Any cost relating to entertaining of existing, potential customers and contacts is not treated as a cost for Corporation Tax purposes. It is still a valid business expense that will be shown in the company’s Profit and Loss Account within its annual Financial Statements. However, the company is not able to claim entertaining as a Corporation Tax deductible cost.
Business entertainment is defined as any form of free or subsidised entertainment or hospitality to existing, potential customers and contacts.
Entertainment includes hospitality of any kind and includes:
provision of food and drink
provision of accommodation (such as in hotels)
provision of theatre and concert tickets
entry to sporting events and facilities
entry to clubs and nightclubs
If you are also present, as a director / employee, then your own costs of food and drink etc would also be included as part of the cost of business entertaining.
It is possible that the cost of your accommodation and travel could also be included in the definition of business entertaining. However, I would not classify the cost of your general accommodation and flights as business entertaining unless there is a direct link between the customer's entertaining and the flight and accommodation.
So for example, if you were to arrange a business entertaining function and you were travelling on a flight and booking accommodation where the sole purpose of attending the event was business entertaining then the cost of the flight and accommodation would be included as business entertaining. However, you travel around Europe to meet potential customers etc and to ‘drum up’ business. This is not entertaining. It is only when you provide hospitality to them and pay for free or subsidized food and drink etc that it becomes business entertaining.
More information on business entertainment can be found in the HMRC Business Income Manual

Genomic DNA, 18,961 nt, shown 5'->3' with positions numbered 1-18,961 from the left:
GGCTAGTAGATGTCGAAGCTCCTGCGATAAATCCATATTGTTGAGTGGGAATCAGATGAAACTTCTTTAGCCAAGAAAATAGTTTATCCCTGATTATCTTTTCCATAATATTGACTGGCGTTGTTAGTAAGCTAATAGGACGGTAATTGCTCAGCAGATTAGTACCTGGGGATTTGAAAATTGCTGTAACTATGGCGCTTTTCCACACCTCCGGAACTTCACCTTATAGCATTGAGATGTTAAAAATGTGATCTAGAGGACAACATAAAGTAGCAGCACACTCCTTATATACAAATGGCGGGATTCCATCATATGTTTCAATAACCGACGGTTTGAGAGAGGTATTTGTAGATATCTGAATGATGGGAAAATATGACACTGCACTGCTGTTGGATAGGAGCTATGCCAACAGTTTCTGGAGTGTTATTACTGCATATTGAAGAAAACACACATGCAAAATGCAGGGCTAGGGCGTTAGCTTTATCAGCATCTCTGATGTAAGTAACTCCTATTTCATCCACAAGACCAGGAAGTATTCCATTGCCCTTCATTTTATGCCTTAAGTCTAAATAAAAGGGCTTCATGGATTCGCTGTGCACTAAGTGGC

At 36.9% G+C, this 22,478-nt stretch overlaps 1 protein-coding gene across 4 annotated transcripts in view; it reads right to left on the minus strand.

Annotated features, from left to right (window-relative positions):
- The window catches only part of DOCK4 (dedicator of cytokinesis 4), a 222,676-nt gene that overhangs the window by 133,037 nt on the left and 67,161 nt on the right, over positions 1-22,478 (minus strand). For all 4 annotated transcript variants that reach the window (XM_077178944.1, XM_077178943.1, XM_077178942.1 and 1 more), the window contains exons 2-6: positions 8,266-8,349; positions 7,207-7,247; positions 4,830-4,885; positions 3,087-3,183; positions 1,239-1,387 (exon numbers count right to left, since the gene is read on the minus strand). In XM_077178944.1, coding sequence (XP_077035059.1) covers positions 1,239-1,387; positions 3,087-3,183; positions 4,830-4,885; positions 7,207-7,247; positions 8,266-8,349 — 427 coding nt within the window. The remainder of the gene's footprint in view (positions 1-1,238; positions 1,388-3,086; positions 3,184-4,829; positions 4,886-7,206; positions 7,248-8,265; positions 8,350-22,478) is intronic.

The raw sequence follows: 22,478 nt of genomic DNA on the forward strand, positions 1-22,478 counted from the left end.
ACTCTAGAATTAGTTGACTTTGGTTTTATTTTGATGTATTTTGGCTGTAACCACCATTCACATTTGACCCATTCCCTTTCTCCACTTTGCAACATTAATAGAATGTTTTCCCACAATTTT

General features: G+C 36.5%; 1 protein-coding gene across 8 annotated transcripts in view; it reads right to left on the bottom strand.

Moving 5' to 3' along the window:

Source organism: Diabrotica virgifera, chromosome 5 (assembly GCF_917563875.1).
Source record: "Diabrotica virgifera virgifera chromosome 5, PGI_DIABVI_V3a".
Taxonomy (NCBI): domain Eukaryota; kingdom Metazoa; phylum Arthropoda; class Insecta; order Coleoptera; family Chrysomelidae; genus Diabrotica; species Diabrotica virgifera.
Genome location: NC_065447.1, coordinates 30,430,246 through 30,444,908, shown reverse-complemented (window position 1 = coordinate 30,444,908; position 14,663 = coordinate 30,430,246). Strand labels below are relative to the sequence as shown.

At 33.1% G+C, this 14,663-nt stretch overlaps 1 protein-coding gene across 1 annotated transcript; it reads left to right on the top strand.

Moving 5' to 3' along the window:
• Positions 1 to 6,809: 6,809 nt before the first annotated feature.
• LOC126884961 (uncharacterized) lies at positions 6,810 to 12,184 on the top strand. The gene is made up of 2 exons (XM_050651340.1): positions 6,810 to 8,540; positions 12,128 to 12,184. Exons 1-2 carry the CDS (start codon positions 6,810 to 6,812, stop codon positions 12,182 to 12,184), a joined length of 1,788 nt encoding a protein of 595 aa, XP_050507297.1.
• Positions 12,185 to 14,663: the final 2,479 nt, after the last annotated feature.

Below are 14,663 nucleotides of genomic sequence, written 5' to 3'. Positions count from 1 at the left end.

There is no limit to the amount that a business can spend and claim as a Corporation Tax deductible claim in respect of staff entertainment providing there is no ulterior motive behind the expenditure.
Any staff entertainment undertaken to boost staff morale is an allowable business and tax cost as it incurred for the benefit of the business.
The cost of an annual staff function is an allowable business cost. The allowable costs would include food, drink, event entertainment and any other incidental costs, such as room hire, travel and overnight accommodation.
Staff benefit in kind
Just because the cost of staff entertainment is a tax allowable business cost does not mean that it is also tax-free when provided to the staff.
H M Revenue & Customs may seek to tax the staff entertainment as a benefit in kind. Benefits in kind are normally included on an annual form P11D. H M Revenue & Customs will then request income tax once a year on the cost of the annual entertaining benefit provided to the business’ staff.
The business would also be required to pay 13.8% Class 1A National Insurance by 19 July following the end of the income tax year on 5 April. There is no National Insurance cost to staff. In other words, staff are not required to pay employee’s National Insurance at 12%.
There are a number of exemptions that allow a business to provide staff entertainment without it creating a taxable benefit in kind. This includes the £150 ‘Annual Party Exemption’ and also the £50 ‘Trivial Benefits Exemption’
A VAT registered business is not able to reclaim input VAT on the cost of entertaining UK customers.
VAT registered businesses can recover VAT incurred on the allowable costs of staff entertaining. However, a business cannot recover VAT incurred on entertaining customers, or suppliers and similar business contacts.